Elsie Fest FAQ–2018 Edition

Hi! I’m doing this again because a lot of people thanked me for it last year. Let me know if you have more questions. Please keep in mind that I’m just a fan. I have no inside information, but I do pay attention. When in doubt, get official information from the source:


official twitter: @elsiefest

 Facebook event page

1. When is Elsie Fest this year?

October 7, 2018. Doors will open at 5pm, and the concert will start at 6pm.

2. Where is Elsie Fest this year?

Summerstage, Central Park, New York City

3. Where do I buy tickets?

Buy tickets via the website at www.elsiefest.com.

4. How much will tickets cost me?

General Admission is $59.99 + $16.70 fees = $76.69

Bleacher Pass is $84.99 + $23.15 fees = $108.14

5. Are there seats at the venue?

There are some. Summerstage is primarily a lawn seating venue, which means everybody brings a blanket and finds a seat on the ground. There are bleachers, but they are in the back of the venue. There are no assigned seats at Elsie Fest this year. A Bleacher pass allows you to enter the bleacher section and guarantees you a seat. It’s open seating.

Here’s a Google Street View of the venue.

I have arthritis/use a wheelchair/just can’t sit on the ground. What do I do?

I wish I had a good answer here. Hopefully, Elsie Fest and/or Summerstage will be forthcoming about this information when tickets actually go on sale. If they are not, my best advice is to ask for what you need. Reach out to Elsie Fest and Summerstage and say that you need a seat (or a place you can see from your wheelchair) (or whatever accommodation you may need) and ask what they will do to accommodate you. Under the ADA, they have to accommodate you if you have a medical need.*

You can reach out to Elsie Fest at info@elsiefest.com.

I’m told you can also get info by reaching out to Summerstage directly. @SummerStage on Twitter or info@cityparksfoundation.org.

Last year, there was an ADA section which I’m told had an excellent view from a wheelchair. I imagine the same will be done this year.

6. Will there be VIP?

There is no VIP seating.

Meet & Greet costs extra and there is no information available yet as to who will be included or what kind of packages will be available. Last year it was only photos and they were $100 each plus fees.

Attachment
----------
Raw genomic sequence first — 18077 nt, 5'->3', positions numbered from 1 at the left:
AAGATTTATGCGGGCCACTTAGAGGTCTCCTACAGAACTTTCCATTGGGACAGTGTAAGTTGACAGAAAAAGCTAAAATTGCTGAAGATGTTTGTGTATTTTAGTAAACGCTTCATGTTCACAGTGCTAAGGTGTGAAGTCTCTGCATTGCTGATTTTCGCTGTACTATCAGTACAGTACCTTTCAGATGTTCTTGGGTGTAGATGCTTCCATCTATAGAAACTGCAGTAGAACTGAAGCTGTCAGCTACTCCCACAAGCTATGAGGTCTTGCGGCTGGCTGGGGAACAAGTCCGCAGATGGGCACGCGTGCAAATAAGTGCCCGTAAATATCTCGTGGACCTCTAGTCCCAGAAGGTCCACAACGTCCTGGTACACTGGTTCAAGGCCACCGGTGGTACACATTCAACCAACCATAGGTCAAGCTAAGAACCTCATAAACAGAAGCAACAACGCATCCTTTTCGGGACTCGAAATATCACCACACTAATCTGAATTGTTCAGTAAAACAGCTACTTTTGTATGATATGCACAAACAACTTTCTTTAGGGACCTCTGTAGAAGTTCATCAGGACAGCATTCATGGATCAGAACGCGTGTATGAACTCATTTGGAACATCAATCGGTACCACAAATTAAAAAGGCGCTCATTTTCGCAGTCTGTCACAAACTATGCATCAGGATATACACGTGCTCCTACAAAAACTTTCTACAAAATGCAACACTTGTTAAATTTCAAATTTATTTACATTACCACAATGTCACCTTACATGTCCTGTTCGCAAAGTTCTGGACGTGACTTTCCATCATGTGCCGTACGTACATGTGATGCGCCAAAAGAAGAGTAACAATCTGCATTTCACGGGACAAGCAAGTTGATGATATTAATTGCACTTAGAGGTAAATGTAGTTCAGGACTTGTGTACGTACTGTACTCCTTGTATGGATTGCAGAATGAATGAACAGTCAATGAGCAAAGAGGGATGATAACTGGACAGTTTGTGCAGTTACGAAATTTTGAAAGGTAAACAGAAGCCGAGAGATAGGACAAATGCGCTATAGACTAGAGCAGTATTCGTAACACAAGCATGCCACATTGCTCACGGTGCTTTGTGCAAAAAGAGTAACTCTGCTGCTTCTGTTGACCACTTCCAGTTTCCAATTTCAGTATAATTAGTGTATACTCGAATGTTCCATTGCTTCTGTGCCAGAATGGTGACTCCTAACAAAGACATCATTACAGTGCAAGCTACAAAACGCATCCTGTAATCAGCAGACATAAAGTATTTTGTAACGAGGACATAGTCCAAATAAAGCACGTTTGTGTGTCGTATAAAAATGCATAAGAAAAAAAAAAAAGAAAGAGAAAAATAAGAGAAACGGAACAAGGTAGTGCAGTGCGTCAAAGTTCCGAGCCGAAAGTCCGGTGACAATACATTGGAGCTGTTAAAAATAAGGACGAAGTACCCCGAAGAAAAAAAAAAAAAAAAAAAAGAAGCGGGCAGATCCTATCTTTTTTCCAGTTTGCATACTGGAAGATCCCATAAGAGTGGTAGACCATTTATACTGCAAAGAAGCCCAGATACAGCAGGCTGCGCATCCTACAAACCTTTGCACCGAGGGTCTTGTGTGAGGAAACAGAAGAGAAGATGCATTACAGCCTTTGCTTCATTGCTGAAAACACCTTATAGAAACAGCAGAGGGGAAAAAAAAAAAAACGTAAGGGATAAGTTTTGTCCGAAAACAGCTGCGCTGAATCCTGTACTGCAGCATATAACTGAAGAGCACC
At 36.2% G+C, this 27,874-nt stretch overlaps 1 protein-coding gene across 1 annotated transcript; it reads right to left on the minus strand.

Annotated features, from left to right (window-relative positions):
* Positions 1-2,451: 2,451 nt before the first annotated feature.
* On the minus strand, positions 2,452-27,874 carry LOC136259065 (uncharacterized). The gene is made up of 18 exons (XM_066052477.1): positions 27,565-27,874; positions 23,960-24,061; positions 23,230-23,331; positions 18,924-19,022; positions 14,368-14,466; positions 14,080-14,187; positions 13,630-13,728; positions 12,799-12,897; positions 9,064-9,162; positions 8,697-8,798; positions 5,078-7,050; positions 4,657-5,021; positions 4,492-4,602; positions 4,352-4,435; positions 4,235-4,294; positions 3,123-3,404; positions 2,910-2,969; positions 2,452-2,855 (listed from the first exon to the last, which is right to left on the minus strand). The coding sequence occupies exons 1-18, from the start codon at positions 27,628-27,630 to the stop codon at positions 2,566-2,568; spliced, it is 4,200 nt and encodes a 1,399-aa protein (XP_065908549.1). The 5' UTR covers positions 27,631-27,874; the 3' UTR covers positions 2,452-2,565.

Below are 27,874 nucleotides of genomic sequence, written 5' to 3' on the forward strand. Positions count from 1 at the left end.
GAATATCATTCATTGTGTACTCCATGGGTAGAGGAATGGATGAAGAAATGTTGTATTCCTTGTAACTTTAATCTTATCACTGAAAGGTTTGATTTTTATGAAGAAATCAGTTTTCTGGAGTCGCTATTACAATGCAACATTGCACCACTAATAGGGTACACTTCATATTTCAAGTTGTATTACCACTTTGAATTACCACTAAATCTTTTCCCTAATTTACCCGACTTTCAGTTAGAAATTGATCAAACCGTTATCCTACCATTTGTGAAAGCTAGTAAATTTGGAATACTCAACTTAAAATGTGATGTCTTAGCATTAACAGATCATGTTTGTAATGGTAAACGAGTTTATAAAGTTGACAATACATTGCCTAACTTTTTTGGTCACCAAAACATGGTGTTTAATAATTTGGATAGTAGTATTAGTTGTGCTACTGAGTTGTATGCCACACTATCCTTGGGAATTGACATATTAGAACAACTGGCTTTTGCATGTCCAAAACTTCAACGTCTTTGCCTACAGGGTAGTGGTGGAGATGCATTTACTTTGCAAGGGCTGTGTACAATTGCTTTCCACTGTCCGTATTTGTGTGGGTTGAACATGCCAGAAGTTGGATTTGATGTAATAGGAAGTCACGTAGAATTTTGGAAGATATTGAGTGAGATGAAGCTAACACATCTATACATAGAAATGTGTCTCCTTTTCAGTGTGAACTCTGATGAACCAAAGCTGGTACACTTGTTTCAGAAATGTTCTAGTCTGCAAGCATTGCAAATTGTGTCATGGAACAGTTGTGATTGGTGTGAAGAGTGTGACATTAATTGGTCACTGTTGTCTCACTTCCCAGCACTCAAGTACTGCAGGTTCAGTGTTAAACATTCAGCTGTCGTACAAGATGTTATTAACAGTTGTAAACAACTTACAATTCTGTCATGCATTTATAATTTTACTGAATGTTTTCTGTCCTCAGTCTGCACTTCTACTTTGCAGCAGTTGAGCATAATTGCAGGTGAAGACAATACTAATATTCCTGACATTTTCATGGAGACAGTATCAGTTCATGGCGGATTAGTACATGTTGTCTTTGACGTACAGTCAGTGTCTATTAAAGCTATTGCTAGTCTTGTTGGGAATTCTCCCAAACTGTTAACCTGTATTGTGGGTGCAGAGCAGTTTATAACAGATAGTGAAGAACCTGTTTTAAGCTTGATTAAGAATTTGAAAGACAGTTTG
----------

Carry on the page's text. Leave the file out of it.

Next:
There is no way to know when the Meet & Greet will go on sale. Last year, it was the Tuesday before the event, and was announced only hours beforehand. If Meet & Greet is important to you, and particularly if you want a M&G with Darren, you need to pay close attention to emails and follow @elsiefest and @DarrenCriss on Twitter.

  • This is an upgrade. You must already have a ticket to Elsie Fest to use it. The price does not include admission.

7. Who will be performing?

Announced performers are:

Sutton Foster, Joshua Henry, Alex Newell

Special Guests: Rufus Wainwright, Jodi Benson, Grant Gustin, Matthew Morrison, Casey Cott, Anna and the Apocalypse, Be More Chill, The Prom

More guests TBA!

8. What about Marie’s Crisis?

They will be there. It wouldn’t be Elsie Fest without a singalong!

9. Will I be able to meet Darren Criss at Elsie Fest?

Probably not. Last year, tickets for Darren’s M&G sold out in under 2 minutes.

10. Can I bring a dog to Elsie Fest?

Sadly, no.

11. Is Elsie Fest going to sell out?

It might. But I doubt it. Bleacher seats will sell out quickly, though.

12. When will additional guests be announced?

You never know. While I have no way of knowing who has been invited or what kind of negotiations are going on behind the scenes, they have made it clear that Darren is the person who arranges the talent at Elsie Fest. He’s a busy guy. We never know what he’s up to.

There will be more guests. Some will be announced before Elsie Fest, others will be surprise guests (if the past two years are a guide.) Buy tickets based on what’s announced, don’t get your hopes up, and enjoy watching it unfold.

13. I have nobody to sit with at Elsie Fest. May I sit with you?

Of course! Look for the yellow blankets. I’ll be sitting on these and also wearing my yellow Elsie Cast t-shirt, so I should be easy to find.


I’ll be passing out stickers and trying to interview as many fans as I can during the day. I’ll also be getting contact info for people who have good Elsie Fest stories and want to do a full episode interview. And all strays are welcome to hang out with us.

14. I wish there was a way to get familiar with the music of all of these artists before Elsie Fest.

I made a Spotify playlist for this purpose, and I’m happy to share. You can find it here.